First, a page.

In this Quartz article, Gautam Khattar explains why important GST (Good and Services Tax) reform is still stuck in Parliament. Some of the key issues include, a shift in the basis of tax collection from the origin to destination state - which disadvantages large manufacturing states - and agreement on the revenue neutral rate, which seeks to prevent losses revenue as states move over to a new regime.
"The National Institute of Public Finance and Policy initially proposed an RNR of 26.68% after considering the current tax rates applicable on goods in India. But this has become another matter of concern since such a high GST rate would mean that India may not be a commercially feasible market for many industries, especially the goods enjoying the merit rate of taxation such as IT, food processing and the service sector.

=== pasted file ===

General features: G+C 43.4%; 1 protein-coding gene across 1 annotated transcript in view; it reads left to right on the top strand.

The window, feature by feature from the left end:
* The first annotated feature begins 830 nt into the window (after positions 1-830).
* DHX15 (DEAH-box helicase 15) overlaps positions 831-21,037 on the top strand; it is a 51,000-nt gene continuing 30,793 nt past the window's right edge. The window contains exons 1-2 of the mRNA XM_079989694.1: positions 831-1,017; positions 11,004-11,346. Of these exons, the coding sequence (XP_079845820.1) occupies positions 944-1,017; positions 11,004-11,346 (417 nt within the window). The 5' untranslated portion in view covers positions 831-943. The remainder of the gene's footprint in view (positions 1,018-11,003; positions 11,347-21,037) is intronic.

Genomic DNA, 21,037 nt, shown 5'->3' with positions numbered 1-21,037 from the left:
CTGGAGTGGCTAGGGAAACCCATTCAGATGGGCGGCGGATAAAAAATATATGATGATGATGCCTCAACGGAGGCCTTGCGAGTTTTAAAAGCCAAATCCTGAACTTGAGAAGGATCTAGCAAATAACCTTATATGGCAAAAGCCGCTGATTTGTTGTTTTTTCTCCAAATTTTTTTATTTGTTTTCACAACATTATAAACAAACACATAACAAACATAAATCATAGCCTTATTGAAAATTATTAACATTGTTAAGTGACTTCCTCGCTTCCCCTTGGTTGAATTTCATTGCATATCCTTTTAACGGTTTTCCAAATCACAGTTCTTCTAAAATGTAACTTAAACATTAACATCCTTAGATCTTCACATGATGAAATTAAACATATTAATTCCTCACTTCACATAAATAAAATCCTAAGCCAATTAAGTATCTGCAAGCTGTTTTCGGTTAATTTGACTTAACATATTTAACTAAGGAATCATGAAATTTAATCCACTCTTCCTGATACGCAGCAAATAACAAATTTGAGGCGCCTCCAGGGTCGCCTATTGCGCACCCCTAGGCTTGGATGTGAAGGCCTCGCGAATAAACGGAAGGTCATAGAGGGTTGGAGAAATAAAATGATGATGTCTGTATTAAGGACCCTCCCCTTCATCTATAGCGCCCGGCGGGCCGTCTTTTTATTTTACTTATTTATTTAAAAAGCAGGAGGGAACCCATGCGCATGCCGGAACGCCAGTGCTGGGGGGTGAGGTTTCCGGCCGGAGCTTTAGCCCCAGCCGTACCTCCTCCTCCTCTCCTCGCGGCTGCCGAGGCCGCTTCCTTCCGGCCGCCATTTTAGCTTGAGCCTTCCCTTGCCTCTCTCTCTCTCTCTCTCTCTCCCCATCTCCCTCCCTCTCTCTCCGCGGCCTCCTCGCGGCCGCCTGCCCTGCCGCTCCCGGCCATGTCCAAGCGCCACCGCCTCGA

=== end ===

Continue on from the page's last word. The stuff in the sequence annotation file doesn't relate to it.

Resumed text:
Further, in the name of securing taxpayers’ interests against arbitrary GST rate increase by the central or state governments, the Congress party has demanded to put the cap on RNR as part of the Constitution Bill.
While this proposition sounds sensible, it limits the government’s power to tweak the GST rate in order to meet any urgent economic needs of the country.
This month, a committee led by chief economic advisor Arvind Subramanian proposed to eliminate the additional 1% levy. Also, RNR was proposed in the range of between 15% and 15.5%. On the basis of this, the standard rate of GST has been recommended at between 17% and 18%, and a lower merit rate of 12% for certain goods."
Read the entire article here.